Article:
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Table of contents
1.
Introduction
2.
Unary Plus (+)
3.
Unary Minus (-)
4.
Increment Operator(++)
4.1.
Pre-Increment Operator
4.2.
Post-Increment Operator
5.
Decrement Operator(--)
5.1.
Pre-Decrement Operator
5.2.
Post-Decrement Operator
6.
Logical Complement Operator
7.
FAQs
8.
Key Takeaways
Last Updated: Mar 27, 2024

Unary Operator

Author ANKIT KUMAR
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Introduction

The unary operator in Java is an operator that is used with only one operand. It is used to represent a positive or negative value, to increase or decrease the value by one, and to complement a Boolean value, i.e., change true to false and false to true.

The five unary operators in Java are:

  1. Unary Plus.
  2. Unary Minus.
  3. Increment operator
  4. Decrement Operator.
  5. Logical Complement Operator.

In this article, we shall discuss all of the above unary operators extensively with examples of each of them.

Recommended Topic-  Iteration Statements in Java, and Duck Number in Java.

Unary Plus (+)

The unary plus simply represents positive values. For example, 5 can be represented as +5. However, we generally do not use the plus sign before a positive value.

Syntax:

+(operand)

Example:

public class Main{
    public static void main(String args[]){
        
        int firstVariable= 5;
        
        // the second variable is assigned the value using unary plus
        int secondVariable=+5;
        
        System.out.println(firstVariable);
        System.out.println(secondVariable);
        
        // The result is 5 in both the case.
    }
}

Output: 

5
5

Also see, Swap Function in Java

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Unary Minus (-)

This operator converts a positive number into a negative number. It is equivalent to multiplying with -1. For example -5, -x.

Syntax:

-(operand)

Example:

public class Main{
    public static void main(String args[]){
        
        int firstVariable= 5;
        
        // the second variable is assigned the value using unary minus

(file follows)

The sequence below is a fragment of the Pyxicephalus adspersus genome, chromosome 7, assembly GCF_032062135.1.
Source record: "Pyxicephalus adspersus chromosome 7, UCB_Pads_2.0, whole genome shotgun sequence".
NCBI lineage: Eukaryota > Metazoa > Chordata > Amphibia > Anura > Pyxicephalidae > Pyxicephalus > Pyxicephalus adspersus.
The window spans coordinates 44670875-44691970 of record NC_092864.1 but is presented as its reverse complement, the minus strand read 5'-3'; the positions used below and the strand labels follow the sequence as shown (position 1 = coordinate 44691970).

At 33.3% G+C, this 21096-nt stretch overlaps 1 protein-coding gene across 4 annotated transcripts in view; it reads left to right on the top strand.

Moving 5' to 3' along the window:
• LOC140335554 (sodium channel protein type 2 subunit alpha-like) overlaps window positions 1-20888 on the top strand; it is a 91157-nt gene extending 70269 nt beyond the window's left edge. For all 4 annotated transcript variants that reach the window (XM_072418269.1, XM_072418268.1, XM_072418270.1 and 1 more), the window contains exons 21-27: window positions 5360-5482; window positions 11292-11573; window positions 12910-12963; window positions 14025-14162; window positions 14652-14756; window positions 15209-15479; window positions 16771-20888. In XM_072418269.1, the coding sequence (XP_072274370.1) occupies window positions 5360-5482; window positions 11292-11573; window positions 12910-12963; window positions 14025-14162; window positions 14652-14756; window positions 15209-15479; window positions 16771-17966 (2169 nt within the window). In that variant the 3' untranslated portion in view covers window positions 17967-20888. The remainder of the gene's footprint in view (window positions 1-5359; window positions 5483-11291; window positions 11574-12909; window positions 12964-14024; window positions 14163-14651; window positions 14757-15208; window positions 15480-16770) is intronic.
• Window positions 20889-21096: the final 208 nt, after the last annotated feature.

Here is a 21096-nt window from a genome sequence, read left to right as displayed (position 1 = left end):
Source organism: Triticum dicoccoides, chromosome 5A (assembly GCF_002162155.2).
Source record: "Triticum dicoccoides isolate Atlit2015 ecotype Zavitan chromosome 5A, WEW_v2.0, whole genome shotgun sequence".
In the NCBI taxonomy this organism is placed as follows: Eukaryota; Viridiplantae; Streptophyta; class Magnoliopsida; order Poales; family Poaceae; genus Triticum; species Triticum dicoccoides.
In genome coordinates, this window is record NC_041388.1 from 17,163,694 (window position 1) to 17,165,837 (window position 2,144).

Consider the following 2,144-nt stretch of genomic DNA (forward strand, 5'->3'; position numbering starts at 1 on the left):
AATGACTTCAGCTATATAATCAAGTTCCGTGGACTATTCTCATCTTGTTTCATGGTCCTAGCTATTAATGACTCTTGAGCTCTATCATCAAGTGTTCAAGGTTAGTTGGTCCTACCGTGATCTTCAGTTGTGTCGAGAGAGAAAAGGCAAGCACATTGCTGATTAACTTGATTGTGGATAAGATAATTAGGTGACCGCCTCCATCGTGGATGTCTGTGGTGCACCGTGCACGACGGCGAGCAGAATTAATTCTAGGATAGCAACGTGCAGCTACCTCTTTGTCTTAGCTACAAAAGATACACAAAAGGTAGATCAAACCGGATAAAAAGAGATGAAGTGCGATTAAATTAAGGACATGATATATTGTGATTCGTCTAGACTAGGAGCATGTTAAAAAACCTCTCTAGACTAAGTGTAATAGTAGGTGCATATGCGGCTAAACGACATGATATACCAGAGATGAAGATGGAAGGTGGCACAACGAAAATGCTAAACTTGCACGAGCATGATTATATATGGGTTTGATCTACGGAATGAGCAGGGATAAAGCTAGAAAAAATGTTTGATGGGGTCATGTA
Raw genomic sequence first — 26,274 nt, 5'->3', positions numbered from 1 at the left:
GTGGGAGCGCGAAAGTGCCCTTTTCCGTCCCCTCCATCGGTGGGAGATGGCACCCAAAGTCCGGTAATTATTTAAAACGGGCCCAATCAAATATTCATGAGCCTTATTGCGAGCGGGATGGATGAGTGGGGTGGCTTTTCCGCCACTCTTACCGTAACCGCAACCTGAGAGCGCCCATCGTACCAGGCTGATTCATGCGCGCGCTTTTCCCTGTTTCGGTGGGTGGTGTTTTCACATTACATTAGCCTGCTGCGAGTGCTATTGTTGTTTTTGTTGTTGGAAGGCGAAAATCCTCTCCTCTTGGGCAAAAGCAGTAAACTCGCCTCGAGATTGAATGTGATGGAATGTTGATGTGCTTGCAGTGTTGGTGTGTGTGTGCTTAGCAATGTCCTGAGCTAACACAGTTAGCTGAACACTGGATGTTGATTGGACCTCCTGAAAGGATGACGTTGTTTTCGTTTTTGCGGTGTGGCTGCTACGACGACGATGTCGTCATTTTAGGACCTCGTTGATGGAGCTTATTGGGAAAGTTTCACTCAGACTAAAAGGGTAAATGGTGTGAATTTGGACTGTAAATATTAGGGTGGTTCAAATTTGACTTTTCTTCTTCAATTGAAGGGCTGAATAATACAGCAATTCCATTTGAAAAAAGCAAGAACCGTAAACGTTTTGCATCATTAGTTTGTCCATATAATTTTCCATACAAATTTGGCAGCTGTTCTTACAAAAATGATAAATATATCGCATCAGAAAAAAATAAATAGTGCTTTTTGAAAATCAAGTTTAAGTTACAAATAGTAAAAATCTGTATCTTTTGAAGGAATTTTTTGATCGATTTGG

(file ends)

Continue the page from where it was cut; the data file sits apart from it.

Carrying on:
int secondVariable= -5;
        int thirdVariable= - firstVariable;
        
        System.out.println(firstVariable);
        System.out.println(secondVariable);
        System.out.println(thirdVariable);
        
       //the value of the second variable and third variable is -5
    }
}

Output: 

5
-5
-5

Increment Operator(++)

The increment operator is used to increase the value of an operand by one. It is represented by ++. Based on the way the value is increased, the increment operator is of two types.

Pre-Increment Operator

Whenever ++ is written before a variable or an operand, it is known as a pre-increment operation. In the pre-increment operation, first, the value of the operand is increased by one, and then it is taken for any computation or arithmetical operation.

Syntax:

++(operand)

Examples: ++a, ++5.

Example:

class CodingNinjas{
    public static void main(String args[]){
        int val= 20;
        
        //pre-increment, equivalent to val=val+1
        ++val;
        System.out.println("After pre-increment the value is: "+val);
    }
}

Output: 

After pre-increment the value is: 21

Explanation:

  • First, the value of the variable val is assigned as 20.
  • When we write ++val, it is equivalent to writing val= val+1.
  • The value of val increments by one and becomes 21.
  • Finally, the output is 21.

Post-Increment Operator

Whenever ++ is written after a variable or an operand, it is known as a post-increment operation. In the post-increment operation, the value of the operand is first used for computation or any other operation and then incremented by one.

Syntax:

(operand)++

Example: a++, 5++.

Example:

class CodingNinjas{
    public static void main(String args[]){
        int val= 20;
        
        //post-increment
        //first the value of val is used by temp
        //and then incremented by one
        int temp=val++;
        
        //the temp holds the value 20
        System.out.println("Value of temp: "+temp);
        //value of val is 21
        System.out.println("Value of val after post-increment:"+val);
    }
}

Output: 

Value of temp: 20
Value of val after post-increment:21

Explanation:

  • The variable val is assigned a value 20.
  • When we post-increment val at that moment, the value of val is 20 only. It is stored in temp.
  • After that val is incremented by one.